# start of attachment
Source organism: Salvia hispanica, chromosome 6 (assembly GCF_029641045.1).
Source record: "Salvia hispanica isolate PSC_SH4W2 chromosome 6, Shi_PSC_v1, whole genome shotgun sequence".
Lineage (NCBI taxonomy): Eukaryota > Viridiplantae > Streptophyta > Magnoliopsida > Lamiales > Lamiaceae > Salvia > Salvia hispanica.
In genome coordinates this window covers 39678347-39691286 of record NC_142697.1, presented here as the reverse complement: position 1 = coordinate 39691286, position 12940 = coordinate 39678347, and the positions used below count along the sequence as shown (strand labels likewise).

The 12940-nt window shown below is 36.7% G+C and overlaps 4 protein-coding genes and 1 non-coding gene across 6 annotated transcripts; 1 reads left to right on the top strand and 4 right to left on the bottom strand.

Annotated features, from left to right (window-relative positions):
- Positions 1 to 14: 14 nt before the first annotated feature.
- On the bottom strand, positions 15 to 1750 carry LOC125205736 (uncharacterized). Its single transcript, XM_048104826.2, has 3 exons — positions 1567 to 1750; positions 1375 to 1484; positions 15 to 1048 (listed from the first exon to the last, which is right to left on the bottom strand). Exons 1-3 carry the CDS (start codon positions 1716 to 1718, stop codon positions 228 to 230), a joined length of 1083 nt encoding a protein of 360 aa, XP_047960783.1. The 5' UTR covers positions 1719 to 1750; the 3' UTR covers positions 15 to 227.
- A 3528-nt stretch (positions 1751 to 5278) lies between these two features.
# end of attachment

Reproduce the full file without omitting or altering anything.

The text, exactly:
Source organism: Salvia hispanica, chromosome 6 (assembly GCF_029641045.1).
Source record: "Salvia hispanica isolate PSC_SH4W2 chromosome 6, Shi_PSC_v1, whole genome shotgun sequence".
Lineage (NCBI taxonomy): Eukaryota > Viridiplantae > Streptophyta > Magnoliopsida > Lamiales > Lamiaceae > Salvia > Salvia hispanica.
In genome coordinates this window covers 39678347-39691286 of record NC_142697.1, presented here as the reverse complement: position 1 = coordinate 39691286, position 12940 = coordinate 39678347, and the positions used below count along the sequence as shown (strand labels likewise).

The 12940-nt window shown below is 36.7% G+C and overlaps 4 protein-coding genes and 1 non-coding gene across 6 annotated transcripts; 1 reads left to right on the top strand and 4 right to left on the bottom strand.

Annotated features, from left to right (window-relative positions):
- Positions 1 to 14: 14 nt before the first annotated feature.
- On the bottom strand, positions 15 to 1750 carry LOC125205736 (uncharacterized). Its single transcript, XM_048104826.2, has 3 exons — positions 1567 to 1750; positions 1375 to 1484; positions 15 to 1048 (listed from the first exon to the last, which is right to left on the bottom strand). Exons 1-3 carry the CDS (start codon positions 1716 to 1718, stop codon positions 228 to 230), a joined length of 1083 nt encoding a protein of 360 aa, XP_047960783.1. The 5' UTR covers positions 1719 to 1750; the 3' UTR covers positions 15 to 227.
- A 3528-nt stretch (positions 1751 to 5278) lies between these two features.